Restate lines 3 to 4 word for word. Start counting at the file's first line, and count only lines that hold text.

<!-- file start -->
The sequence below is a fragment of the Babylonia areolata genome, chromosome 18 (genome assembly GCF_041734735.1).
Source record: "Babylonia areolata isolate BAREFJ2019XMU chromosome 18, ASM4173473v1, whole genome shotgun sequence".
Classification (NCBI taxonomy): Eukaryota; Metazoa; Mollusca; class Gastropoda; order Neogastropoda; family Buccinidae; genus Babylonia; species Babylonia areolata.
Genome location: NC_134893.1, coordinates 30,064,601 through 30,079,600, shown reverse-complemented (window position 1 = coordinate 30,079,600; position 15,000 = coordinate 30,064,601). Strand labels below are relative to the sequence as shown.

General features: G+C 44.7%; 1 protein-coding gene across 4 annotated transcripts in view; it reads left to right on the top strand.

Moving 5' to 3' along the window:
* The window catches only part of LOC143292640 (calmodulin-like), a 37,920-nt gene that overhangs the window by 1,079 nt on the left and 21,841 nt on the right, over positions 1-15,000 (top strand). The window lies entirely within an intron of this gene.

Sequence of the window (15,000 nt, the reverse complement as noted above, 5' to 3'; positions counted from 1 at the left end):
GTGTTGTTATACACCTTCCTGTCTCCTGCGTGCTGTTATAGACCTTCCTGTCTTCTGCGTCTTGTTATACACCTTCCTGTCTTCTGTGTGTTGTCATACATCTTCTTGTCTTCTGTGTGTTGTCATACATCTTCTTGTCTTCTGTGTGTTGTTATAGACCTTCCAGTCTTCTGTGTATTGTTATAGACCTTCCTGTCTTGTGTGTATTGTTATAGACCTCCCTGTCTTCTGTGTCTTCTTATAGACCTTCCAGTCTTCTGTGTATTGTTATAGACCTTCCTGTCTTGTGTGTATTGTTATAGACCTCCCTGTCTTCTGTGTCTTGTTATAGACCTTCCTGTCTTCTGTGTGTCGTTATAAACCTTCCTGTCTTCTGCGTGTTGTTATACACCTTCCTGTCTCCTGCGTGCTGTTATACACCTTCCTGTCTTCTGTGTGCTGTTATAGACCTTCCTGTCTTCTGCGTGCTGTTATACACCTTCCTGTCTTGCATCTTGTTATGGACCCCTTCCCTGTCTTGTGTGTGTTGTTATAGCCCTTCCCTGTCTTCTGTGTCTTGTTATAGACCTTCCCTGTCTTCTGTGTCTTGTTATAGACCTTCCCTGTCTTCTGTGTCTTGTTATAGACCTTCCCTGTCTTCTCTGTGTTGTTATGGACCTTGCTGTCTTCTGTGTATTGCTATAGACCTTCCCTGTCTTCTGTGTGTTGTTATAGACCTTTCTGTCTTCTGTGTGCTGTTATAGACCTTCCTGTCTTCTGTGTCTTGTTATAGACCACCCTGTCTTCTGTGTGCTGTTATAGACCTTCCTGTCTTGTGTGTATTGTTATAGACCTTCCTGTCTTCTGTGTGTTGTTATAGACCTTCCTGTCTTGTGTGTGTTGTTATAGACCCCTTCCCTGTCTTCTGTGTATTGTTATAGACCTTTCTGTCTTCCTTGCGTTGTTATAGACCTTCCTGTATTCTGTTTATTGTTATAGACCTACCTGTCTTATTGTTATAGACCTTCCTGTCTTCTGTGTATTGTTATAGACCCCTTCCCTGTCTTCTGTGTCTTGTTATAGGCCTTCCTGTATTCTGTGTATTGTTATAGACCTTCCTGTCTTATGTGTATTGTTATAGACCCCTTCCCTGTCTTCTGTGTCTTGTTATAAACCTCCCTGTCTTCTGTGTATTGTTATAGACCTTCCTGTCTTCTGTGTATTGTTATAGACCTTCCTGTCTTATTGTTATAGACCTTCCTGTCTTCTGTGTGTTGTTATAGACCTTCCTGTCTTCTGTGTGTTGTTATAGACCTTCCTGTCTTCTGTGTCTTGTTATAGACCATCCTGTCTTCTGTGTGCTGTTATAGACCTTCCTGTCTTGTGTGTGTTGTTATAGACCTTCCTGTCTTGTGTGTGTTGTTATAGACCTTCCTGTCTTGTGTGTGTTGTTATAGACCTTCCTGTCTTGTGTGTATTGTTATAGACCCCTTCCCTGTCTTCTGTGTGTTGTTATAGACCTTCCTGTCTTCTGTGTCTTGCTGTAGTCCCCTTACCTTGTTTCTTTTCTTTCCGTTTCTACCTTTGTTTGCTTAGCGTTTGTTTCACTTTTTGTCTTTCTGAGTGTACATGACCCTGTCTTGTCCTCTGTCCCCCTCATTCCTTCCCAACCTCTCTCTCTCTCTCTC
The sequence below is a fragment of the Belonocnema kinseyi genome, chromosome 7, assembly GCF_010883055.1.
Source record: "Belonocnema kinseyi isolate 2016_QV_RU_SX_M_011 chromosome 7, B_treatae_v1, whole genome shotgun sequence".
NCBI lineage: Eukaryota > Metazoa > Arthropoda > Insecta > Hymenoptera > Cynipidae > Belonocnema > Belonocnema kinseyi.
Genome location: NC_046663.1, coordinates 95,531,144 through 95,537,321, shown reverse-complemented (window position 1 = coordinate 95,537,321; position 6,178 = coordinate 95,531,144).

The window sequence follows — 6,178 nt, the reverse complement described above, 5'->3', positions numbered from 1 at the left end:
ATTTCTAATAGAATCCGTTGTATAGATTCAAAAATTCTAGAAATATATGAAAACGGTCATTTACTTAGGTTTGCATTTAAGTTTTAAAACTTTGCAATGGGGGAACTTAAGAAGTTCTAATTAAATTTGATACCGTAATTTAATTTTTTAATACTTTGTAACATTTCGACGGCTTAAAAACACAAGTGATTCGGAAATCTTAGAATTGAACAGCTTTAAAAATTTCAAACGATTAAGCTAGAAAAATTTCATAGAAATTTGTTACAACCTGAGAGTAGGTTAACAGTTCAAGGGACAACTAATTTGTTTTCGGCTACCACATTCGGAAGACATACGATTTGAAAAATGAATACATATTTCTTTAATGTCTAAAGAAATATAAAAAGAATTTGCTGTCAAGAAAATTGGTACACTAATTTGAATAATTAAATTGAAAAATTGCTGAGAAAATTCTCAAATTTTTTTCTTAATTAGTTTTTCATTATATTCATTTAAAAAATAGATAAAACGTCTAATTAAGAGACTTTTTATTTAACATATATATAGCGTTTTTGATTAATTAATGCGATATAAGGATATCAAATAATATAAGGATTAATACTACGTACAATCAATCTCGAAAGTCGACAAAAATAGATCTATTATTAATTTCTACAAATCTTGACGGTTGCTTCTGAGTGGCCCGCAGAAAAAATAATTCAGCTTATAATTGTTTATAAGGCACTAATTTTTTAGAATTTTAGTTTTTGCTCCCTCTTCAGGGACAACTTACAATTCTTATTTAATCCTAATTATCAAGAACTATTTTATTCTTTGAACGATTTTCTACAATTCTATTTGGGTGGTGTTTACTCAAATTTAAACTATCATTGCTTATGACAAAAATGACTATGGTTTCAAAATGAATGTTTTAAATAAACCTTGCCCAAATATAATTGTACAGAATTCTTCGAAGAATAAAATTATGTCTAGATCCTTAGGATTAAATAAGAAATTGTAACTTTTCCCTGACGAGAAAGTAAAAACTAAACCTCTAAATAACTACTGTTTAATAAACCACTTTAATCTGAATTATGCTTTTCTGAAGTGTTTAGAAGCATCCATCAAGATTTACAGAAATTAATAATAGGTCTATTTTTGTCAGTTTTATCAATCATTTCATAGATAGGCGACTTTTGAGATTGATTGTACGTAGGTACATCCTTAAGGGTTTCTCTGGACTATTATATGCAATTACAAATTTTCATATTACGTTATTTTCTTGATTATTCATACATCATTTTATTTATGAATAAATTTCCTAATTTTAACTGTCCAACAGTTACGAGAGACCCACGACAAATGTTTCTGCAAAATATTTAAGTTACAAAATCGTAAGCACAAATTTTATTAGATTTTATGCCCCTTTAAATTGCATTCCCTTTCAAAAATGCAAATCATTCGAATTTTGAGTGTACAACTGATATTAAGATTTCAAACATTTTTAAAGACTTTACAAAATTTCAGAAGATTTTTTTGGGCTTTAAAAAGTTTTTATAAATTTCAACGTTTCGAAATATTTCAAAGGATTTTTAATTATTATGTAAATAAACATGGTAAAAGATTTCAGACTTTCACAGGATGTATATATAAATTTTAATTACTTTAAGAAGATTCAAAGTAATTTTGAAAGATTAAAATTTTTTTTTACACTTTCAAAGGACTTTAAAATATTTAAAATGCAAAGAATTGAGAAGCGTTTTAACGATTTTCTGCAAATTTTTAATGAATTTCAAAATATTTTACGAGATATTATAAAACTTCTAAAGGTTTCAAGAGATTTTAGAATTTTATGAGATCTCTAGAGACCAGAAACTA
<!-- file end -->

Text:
Classification (NCBI taxonomy): Eukaryota; Metazoa; Mollusca; class Gastropoda; order Neogastropoda; family Buccinidae; genus Babylonia; species Babylonia areolata.
Genome location: NC_134893.1, coordinates 30,064,601 through 30,079,600, shown reverse-complemented (window position 1 = coordinate 30,079,600; position 15,000 = coordinate 30,064,601). Strand labels below are relative to the sequence as shown.